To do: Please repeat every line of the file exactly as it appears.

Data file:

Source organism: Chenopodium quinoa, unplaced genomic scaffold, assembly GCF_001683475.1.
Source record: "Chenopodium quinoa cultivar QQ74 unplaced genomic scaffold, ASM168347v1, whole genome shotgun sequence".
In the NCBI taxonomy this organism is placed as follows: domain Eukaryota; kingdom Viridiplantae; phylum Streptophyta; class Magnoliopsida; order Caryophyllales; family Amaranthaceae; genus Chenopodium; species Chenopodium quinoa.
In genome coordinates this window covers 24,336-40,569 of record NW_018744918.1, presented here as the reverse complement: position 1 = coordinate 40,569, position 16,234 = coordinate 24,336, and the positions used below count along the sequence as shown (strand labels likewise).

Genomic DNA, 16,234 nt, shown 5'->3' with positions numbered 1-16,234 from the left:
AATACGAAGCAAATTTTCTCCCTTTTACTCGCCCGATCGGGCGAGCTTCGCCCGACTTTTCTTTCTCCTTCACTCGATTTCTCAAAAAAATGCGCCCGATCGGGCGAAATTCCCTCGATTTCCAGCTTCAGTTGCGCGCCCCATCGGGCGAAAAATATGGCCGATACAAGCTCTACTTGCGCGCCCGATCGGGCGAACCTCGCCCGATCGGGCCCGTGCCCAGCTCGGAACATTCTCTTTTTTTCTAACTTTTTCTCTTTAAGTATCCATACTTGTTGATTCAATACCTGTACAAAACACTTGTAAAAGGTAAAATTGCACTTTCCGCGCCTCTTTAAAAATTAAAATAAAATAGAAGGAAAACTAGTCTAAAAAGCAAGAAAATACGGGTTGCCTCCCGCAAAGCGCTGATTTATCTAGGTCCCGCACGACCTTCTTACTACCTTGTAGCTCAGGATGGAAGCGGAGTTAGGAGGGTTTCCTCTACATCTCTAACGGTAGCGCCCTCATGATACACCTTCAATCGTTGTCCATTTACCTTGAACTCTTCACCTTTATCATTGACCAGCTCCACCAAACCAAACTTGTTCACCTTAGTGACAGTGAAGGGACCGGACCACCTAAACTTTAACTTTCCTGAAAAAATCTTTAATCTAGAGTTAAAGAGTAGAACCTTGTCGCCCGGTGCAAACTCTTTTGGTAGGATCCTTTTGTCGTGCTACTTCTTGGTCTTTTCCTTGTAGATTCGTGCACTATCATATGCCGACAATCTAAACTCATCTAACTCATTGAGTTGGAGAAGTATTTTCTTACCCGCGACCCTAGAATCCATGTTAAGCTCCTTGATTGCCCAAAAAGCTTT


Source organism: Chenopodium quinoa, unplaced genomic scaffold, assembly GCF_001683475.1.
Source record: "Chenopodium quinoa cultivar QQ74 unplaced genomic scaffold, ASM168347v1, whole genome shotgun sequence".
In the NCBI taxonomy this organism is placed as follows: domain Eukaryota; kingdom Viridiplantae; phylum Streptophyta; class Magnoliopsida; order Caryophyllales; family Amaranthaceae; genus Chenopodium; species Chenopodium quinoa.
In genome coordinates this window covers 24,336-40,569 of record NW_018744918.1, presented here as the reverse complement: position 1 = coordinate 40,569, position 16,234 = coordinate 24,336, and the positions used below count along the sequence as shown (strand labels likewise).

Genomic DNA, 16,234 nt, shown 5'->3' with positions numbered 1-16,234 from the left:
AATACGAAGCAAATTTTCTCCCTTTTACTCGCCCGATCGGGCGAGCTTCGCCCGACTTTTCTTTCTCCTTCACTCGATTTCTCAAAAAAATGCGCCCGATCGGGCGAAATTCCCTCGATTTCCAGCTTCAGTTGCGCGCCCCATCGGGCGAAAAATATGGCCGATACAAGCTCTACTTGCGCGCCCGATCGGGCGAACCTCGCCCGATCGGGCCCGTGCCCAGCTCGGAACATTCTCTTTTTTTCTAACTTTTTCTCTTTAAGTATCCATACTTGTTGATTCAATACCTGTACAAAACACTTGTAAAAGGTAAAATTGCACTTTCCGCGCCTCTTTAAAAATTAAAATAAAATAGAAGGAAAACTAGTCTAAAAAGCAAGAAAATACGGGTTGCCTCCCGCAAAGCGCTGATTTATCTAGGTCCCGCACGACCTTCTTACTACCTTGTAGCTCAGGATGGAAGCGGAGTTAGGAGGGTTTCCTCTACATCTCTAACGGTAGCGCCCTCATGATACACCTTCAATCGTTGTCCATTTACCTTGAACTCTTCACCTTTATCATTGACCAGCTCCACCAAACCAAACTTGTTCACCTTAGTGACAGTGAAGGGACCGGACCACCTAAACTTTAACTTTCCTGAAAAAATCTTTAATCTAGAGTTAAAGAGTAGAACCTTGTCGCCCGGTGCAAACTCTTTTGGTAGGATCCTTTTGTCGTGCTACTTCTTGGTCTTTTCCTTGTAGATTCGTGCACTATCATATGCCGACAATCTAAACTCATCTAACTCATTGAGTTGGAGAAGTATTTTCTTACCCGCGACCCTAGAATCCATGTTAAGCTCCTTGATTGCCCAAAAAGCTTT